Personal ethics is a “person’s beliefs and presuppositions about right and wrong, good and bad, justified and unjustified” (Dictionary of World Philosophy, 2001). No two people share the same personal ethics or philosophy, as each individual’s ethical development is shaped by family influence, friends, acquaintances, school and surroundings. According to the Williams Institute Ethics Awareness Assessment, my personal ethical perspective is based on an “individual’s duty or obligation to do what is morally right” (2010). To be effective managers and leaders we have to balance our personal ethics of individuals working with us and the ethics of the organization.
Value of Personal Ethics
“Golden Rule: do unto others as you would have done unto you” (Osheroff, 2009). Many people live their lives by the Golden Rule, citing it as the foundation for their ethical and moral behavior. I truly believe we should conduct our lives by how we want to be treated. Why do we expect everyone around us to treat us fairly, but we not do the same in return? Our values and ethics stem from the environment we live in, and it is constantly changed by the individuals we encounter and our surroundings.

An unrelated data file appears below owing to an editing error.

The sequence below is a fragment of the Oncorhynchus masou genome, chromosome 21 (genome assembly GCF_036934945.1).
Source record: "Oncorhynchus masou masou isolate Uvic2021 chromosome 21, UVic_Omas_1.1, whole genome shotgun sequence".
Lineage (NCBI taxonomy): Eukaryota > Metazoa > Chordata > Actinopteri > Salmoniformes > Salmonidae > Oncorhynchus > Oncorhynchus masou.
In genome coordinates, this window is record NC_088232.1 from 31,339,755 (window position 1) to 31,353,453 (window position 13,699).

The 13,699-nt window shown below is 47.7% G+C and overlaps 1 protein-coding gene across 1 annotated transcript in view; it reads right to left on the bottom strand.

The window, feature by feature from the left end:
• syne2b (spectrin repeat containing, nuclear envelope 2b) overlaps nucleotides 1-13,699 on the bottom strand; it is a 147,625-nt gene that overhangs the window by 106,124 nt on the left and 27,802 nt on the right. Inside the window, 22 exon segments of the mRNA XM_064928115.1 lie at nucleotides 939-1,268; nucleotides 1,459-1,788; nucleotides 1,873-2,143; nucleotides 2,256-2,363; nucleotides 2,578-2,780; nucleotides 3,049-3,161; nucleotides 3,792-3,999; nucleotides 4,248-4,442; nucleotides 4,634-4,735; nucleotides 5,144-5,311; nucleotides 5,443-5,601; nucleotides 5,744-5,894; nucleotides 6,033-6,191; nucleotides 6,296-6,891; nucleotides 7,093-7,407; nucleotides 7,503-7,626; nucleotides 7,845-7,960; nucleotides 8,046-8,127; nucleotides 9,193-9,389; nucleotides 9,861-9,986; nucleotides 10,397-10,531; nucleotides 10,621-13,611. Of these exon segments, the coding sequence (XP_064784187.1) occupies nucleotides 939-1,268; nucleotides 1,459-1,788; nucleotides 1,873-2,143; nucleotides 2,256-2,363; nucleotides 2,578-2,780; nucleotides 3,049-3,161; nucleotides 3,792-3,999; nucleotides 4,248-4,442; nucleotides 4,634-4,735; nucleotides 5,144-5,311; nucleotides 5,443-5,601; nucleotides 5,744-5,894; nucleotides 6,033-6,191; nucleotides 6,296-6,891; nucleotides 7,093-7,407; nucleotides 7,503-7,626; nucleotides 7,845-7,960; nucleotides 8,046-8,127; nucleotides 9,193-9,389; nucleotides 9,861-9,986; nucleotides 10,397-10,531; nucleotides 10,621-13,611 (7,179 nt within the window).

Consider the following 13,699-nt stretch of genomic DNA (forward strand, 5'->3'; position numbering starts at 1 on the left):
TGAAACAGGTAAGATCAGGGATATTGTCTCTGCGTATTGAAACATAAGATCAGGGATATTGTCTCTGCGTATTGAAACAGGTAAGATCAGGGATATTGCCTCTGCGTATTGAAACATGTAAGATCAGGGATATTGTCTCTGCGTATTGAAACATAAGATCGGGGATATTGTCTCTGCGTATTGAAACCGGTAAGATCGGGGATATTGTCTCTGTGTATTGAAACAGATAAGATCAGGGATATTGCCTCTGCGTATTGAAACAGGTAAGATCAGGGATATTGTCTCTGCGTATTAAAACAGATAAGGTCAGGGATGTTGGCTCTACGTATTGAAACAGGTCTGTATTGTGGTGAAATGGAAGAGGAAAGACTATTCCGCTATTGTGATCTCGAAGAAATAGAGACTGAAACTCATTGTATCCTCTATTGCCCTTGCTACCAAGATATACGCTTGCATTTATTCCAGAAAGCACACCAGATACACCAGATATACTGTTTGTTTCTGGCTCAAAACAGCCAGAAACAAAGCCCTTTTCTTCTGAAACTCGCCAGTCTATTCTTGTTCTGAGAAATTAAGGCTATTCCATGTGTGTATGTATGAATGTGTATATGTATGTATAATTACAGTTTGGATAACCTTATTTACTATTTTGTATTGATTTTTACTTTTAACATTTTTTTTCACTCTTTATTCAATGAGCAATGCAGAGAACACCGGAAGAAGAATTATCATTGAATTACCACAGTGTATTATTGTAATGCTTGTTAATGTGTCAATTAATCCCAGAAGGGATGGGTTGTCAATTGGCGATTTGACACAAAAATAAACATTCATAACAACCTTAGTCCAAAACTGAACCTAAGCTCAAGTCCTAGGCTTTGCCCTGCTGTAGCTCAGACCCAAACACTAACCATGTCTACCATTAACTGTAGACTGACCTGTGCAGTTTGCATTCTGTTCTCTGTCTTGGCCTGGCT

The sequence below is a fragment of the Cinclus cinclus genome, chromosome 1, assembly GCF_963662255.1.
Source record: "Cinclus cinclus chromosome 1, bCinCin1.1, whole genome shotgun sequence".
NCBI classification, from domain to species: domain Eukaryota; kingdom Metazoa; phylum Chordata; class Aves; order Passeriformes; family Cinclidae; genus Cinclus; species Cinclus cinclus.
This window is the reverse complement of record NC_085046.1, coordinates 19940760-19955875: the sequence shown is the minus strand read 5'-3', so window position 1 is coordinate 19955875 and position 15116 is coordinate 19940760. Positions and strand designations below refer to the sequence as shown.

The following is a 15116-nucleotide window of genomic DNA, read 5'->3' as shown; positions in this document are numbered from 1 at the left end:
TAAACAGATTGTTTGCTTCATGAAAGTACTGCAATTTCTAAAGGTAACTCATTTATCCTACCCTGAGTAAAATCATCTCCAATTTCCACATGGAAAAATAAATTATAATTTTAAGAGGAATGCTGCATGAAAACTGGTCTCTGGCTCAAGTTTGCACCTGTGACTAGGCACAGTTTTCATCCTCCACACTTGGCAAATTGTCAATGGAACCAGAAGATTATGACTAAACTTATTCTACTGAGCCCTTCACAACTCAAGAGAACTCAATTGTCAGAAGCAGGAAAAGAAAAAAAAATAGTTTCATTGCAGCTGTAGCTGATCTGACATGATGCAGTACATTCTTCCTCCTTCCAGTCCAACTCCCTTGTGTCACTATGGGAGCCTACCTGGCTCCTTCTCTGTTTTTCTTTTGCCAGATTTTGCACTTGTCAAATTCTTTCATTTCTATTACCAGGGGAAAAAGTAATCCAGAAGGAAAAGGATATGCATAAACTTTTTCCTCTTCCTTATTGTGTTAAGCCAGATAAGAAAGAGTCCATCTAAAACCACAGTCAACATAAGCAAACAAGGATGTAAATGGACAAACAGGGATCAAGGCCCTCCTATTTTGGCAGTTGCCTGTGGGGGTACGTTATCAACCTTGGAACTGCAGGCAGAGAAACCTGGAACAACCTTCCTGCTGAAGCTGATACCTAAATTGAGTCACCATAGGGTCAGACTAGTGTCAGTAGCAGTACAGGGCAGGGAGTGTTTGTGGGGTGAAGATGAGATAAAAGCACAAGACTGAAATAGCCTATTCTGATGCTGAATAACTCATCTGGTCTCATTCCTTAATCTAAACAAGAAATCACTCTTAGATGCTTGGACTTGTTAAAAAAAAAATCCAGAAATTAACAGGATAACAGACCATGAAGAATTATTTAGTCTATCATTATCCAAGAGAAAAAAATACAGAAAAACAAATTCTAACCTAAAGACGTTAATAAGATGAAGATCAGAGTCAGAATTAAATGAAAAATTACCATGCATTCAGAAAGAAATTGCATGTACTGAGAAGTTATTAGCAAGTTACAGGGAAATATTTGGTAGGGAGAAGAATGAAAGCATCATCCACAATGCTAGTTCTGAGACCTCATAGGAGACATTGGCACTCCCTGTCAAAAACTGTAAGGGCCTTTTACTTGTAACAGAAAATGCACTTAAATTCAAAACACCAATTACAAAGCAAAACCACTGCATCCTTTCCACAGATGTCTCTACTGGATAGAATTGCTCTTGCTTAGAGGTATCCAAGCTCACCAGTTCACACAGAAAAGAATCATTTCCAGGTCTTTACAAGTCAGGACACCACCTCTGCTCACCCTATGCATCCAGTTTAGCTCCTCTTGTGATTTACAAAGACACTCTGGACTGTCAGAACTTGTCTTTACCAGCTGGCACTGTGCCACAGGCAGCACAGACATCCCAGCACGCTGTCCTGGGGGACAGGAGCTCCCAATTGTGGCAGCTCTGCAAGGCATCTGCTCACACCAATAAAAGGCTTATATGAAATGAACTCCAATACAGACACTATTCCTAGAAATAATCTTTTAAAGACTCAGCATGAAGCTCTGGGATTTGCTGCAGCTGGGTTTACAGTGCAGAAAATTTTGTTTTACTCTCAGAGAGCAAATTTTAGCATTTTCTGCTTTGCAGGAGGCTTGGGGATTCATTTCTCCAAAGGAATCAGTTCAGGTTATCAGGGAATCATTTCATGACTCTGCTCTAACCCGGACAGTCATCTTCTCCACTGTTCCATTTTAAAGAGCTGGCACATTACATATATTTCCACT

Williams Institute Ethics Awareness Assessment The assessment identified my tendencies to look at the intent behind the actions, rather than focusing on the results. By focusing on results, we begin to dehumanize the human and see them as a means to an end. The obligation ethical perspective bases principles on what rational persons ought to do under any circumstances. (Williams Institute, 2006). The assessment allowed me to reflect on how I see the world and how I can apply my perspective to everyday decisions. I must ask myself on a daily basis how my actions and decisions affect others around me. It is important to know that I can’t possibly make decisions that will be the best for everyone, but I can “hope for an understanding of the